MIT professors spearhead petition in support of Microsoft employees protesting contract with ICE

Costanza-Chock: “I’m hopeful that the younger generation is going to take much more seriously this issue of ethics and technology”

CMS/W Professor Sasha Costanza-Chock and other MIT faculty members authored and circulated an open letter addressed to Microsoft leadership in support of Microsoft employees who have protested the company’s contract with the government agency Immigration and Customs Enforcement. The letter has garnered over 550 signatures, the majority of which are from people in academia from universities including MIT, Harvard, Princeton, and Cornell.

Microsoft employees originally published an open letter internally and to The New York Times June 19 condemning a $19.4 million contract that Microsoft has with ICE. At the time, the Trump administration had begun forcibly separating and detaining children from their parents who had entered the U.S. illegally. This caused outrage among over 100 employees who initially signed the letter, according to The Times. (There are now more than 300 employee signatures.) “We believe that Microsoft must take an ethical stand, and put children and families above profits,” the letter said.

The contract provides ICE with cloud-based services, which would enable the agency to “process data on edge devices or utilize deep learning capabilities to accelerate facial recognition and identification,” according to a January blog post by Tom Keane, head of global infrastructure of Microsoft Azure, the company’s cloud computing service.

However, Microsoft CEO Satya Nadella clarified in an internal memo sent to all employees June 19 that Microsoft “is not working with the U.S. government on any projects related to separating children from their families at the border.”

At MIT, some faculty are part of an informal group that periodically meets to discuss and address societal issues, such as the Trump administration policy of child separation. Costanza-Chock raised the idea of writing an open letter in support of the Microsoft employees in a group email thread.

“MIT is the perfect example of an academic institution that has long-standing and deep ties with industry. There’s sponsored research across the university, and many students go on to work in the technology sector. Academia and industry are tightly linked,” Costanza-Chock said in an interview with The Tech.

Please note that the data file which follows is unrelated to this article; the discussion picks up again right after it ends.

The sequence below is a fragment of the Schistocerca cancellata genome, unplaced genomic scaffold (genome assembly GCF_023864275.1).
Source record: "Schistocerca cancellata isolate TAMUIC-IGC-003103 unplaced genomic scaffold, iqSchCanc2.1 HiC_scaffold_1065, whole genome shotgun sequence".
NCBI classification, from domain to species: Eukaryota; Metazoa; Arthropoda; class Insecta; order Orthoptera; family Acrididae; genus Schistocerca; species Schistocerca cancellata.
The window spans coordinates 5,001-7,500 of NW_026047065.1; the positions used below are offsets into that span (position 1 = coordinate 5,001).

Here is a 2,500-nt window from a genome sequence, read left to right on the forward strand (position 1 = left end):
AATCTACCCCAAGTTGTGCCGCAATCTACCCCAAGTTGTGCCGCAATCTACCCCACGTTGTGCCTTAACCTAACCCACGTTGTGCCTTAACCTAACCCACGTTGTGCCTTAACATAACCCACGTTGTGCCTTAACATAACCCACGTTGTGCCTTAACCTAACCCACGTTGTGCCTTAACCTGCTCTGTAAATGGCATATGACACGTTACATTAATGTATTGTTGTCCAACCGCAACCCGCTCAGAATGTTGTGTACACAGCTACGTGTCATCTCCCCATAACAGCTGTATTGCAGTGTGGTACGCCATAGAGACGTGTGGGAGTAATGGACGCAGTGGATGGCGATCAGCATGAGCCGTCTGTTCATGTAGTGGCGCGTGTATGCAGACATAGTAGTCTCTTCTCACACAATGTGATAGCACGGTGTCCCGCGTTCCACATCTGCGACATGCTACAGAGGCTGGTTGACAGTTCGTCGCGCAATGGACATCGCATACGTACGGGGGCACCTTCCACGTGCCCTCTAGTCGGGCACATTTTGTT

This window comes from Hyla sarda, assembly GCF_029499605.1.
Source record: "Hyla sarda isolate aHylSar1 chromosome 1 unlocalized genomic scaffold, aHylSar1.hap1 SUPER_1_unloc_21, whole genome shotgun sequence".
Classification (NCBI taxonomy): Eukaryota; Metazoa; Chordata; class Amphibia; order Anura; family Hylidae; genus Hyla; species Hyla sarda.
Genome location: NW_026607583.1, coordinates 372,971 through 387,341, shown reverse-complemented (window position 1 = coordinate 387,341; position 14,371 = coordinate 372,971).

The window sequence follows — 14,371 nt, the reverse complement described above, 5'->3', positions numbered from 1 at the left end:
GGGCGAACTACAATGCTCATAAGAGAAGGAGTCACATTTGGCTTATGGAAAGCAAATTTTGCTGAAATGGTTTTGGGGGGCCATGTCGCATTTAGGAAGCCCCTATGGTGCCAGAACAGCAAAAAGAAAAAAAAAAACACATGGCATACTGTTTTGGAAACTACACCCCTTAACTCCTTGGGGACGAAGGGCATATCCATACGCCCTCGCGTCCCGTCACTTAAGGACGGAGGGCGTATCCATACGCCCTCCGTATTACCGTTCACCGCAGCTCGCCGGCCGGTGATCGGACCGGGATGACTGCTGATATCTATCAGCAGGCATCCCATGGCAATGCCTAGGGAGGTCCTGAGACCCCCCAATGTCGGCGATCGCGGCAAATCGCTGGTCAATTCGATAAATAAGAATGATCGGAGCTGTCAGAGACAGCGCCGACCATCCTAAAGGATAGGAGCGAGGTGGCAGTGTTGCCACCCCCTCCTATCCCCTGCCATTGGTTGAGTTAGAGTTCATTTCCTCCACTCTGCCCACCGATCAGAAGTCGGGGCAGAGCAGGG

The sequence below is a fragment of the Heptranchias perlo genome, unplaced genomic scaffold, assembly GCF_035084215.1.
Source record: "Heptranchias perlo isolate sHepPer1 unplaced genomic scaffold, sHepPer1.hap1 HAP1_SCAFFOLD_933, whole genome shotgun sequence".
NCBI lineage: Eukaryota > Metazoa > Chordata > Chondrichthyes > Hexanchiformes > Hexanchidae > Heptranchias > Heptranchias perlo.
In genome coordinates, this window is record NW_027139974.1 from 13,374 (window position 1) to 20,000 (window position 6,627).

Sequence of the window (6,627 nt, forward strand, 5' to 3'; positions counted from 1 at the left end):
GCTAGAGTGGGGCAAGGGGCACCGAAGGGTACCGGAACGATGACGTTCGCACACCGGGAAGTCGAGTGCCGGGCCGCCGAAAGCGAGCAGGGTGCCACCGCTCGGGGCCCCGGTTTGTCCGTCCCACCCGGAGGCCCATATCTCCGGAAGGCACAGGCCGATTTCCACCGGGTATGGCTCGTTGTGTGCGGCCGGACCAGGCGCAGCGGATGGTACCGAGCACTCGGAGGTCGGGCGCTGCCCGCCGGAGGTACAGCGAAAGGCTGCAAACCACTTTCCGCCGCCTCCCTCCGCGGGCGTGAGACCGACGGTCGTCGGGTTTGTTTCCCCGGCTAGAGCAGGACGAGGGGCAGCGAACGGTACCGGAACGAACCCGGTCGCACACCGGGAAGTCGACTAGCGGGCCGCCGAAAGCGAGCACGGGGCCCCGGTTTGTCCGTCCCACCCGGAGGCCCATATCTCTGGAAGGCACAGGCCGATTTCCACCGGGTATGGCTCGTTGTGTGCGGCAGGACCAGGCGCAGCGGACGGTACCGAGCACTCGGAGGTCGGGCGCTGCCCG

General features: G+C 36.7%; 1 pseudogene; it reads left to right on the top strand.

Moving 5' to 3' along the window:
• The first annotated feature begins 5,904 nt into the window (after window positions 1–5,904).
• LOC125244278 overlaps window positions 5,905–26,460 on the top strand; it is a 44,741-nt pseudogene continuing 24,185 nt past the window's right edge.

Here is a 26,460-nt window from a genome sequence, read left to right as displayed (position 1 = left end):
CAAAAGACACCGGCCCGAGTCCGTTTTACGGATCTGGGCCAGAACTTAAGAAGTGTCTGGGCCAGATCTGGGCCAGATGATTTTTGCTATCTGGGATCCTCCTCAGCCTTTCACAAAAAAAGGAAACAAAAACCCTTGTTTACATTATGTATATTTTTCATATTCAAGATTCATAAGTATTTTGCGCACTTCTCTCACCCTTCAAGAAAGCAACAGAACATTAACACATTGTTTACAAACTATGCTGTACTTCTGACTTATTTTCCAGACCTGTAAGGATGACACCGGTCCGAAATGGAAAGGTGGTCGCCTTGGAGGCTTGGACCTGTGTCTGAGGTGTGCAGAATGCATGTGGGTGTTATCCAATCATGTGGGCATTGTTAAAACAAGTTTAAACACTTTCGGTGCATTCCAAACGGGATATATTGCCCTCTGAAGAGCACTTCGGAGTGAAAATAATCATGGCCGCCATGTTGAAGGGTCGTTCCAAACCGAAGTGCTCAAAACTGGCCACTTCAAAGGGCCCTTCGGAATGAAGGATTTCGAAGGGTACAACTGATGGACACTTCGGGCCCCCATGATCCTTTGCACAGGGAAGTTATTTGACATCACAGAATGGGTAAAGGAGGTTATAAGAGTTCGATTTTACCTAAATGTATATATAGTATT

The letter was circulated via email lists and social media, and it now has over 550 signatures from mostly people in academia, including David Pesetsky, head of MIT’s department of Linguistics and Philosophy; Chris Bourg, director of MIT Libraries; and Greg Morrisett, dean of Computing and Information Sciences at Cornell University.

It echoed similar sentiments as Microsoft employees, describing the practice of child separation as “inhumane.” “We call on Microsoft, and all tech firms with ICE contracts, to drop those contracts immediately. Anything short of cancellation constitutes compliance with inhumane, abusive practices,” the letter said.

Microsoft has not yet acknowledged the letter, according to Costanza-Chock.

Materials Science and Engineering Professor Julia Ortony is part of the faculty-organizing group and signed the letter. “As a parent of two small children, I can say with certainty that there is nothing crueler than separating children from their parents. The horrific nature of this situation is why it is not a partisan issue,” Ortony wrote in an email to The Tech. “The administration is intentionally causing emotional harm to children as a deterrent for immigration and asylum seekers, and for political capital. It is immoral and unacceptable.”

Brain and Cognitive Sciences Professor Roger Levy is also a member of the group who signed the open letter. In an interview with The Tech, Levy said, “Microsoft’s response boils down to the question: To what extent is company leadership answerable to the moral concerns of their employees?”

In response to Levy’s question, Tage Rai, a Sloan research associate in marketing, wrote in an email to The Tech, “It depends on the kind of company culture that the leaders of Microsoft wish to foster and develop. If Satya Nadella and other company leaders want their employees to feel that they have a voice and are an integral part of the company, then they must address their moral concerns. ... There is a real opening for one of the tech giants to take a true ethical leadership position on these issues that could yield long-term benefits. The question is which company will seize the opportunity.”

Google and Amazon have also recently faced employee protests over government contracts for doing artificial intelligence work with the Department of Defense and for providing facial recognition software to law enforcement, respectively. There was a similar petition from the academic world in support of Google employees who were against militarizing their work to develop advanced weaponry. Ultimately, Google decided to not renew its contract with the Pentagon after it expires next year, according to The New York Times.

“I’m hopeful that the younger generation is going to take much more seriously this issue of ethics and technology,” Costanza-Chock said. “I hope this provides support, inspiration, and validation for students who want to use their skills to do good things in the world rather than perpetuate oppressive systems.”